Glancing around she is struck by an enormous framed picture on the wall—a picture of—my goodness; it’s a picture of her two dogs! An almost exact replica! How extraordinary is that? A large candle burns on the monastic bench in front of the piece of art; ‘Ode to my Hounds’ comes to mind, although she can’t find any title. This is a good sign, for sure; the bottom is most surely NOT about to fall out of her world! The Bog-Brush and little Pipkin were constant companions during her adventurous epic ‘down-under.’ She has written a lot about them over the years, so a wry smile plays at the corner of her mind as she finds them here—in the gallery with her. Strolling through the coastal bays in the early morning was always their favourite pastime in The Land of the Long White Cloud, where Banks of bougainvillea and wattle sang duets with the volcanic scenery all around. “My steps are small, Bog-Brush—wait for me!” The large dog followed by the tiny one is caught for all time—in Marina’s memory and now most surprisingly beside her writing table! She didn’t bring The Bog-Brush back home to England in July 2011—but she did bring The Pipkin. Yesterday the little dog had ten teeth removed by the vet in the High Street at an alarming cost which she won’t mention here! She has left one speedily-recovering pooch under the care of revising teenagers today.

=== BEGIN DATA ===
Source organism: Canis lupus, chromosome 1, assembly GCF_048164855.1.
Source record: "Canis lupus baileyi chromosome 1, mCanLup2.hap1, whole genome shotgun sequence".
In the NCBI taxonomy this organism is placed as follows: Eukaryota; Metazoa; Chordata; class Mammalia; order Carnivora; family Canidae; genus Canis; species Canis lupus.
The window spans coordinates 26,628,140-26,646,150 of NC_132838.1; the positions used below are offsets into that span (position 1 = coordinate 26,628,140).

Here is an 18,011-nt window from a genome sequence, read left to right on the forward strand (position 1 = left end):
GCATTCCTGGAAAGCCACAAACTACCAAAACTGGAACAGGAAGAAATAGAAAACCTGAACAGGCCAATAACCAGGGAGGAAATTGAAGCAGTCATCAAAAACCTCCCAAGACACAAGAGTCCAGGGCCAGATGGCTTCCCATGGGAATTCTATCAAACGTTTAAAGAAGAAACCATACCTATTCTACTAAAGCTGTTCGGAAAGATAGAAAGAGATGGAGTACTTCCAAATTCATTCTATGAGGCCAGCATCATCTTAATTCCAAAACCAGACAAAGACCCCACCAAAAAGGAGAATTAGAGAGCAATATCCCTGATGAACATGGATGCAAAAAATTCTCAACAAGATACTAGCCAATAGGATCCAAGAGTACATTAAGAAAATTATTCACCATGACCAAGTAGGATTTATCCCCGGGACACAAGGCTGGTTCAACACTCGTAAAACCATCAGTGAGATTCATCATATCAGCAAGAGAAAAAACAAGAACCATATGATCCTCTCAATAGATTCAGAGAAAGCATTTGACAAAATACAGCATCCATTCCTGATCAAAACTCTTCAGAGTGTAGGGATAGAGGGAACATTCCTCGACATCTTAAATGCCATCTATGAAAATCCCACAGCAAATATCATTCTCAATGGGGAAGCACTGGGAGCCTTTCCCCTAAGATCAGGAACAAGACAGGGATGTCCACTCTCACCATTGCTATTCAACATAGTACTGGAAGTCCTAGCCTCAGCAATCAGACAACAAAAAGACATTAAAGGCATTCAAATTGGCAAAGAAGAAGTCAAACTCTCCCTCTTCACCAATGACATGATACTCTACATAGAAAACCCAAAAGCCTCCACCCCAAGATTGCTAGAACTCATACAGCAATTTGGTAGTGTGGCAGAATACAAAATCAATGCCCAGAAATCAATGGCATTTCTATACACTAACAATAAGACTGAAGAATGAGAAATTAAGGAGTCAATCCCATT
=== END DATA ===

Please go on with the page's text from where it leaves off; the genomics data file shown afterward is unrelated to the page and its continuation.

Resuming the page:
Oh dear—she is wandering. Story invention is always eclipsed by the stories she finds all around, so she apologizes if her readers were expecting something other. Old habits die hard and all that, although ‘what comes naturally—and what you enjoy most’ are the louder voices this morning. A school girl has just appeared under her window—alone in the now quiet garden she is dressed in a smart black suit and is carrying a caramel jacket over her arm. She meets a boy under the yew tree and hands him the jacket in an intimate way. Marina likes watching people—wondering about their movements and plans.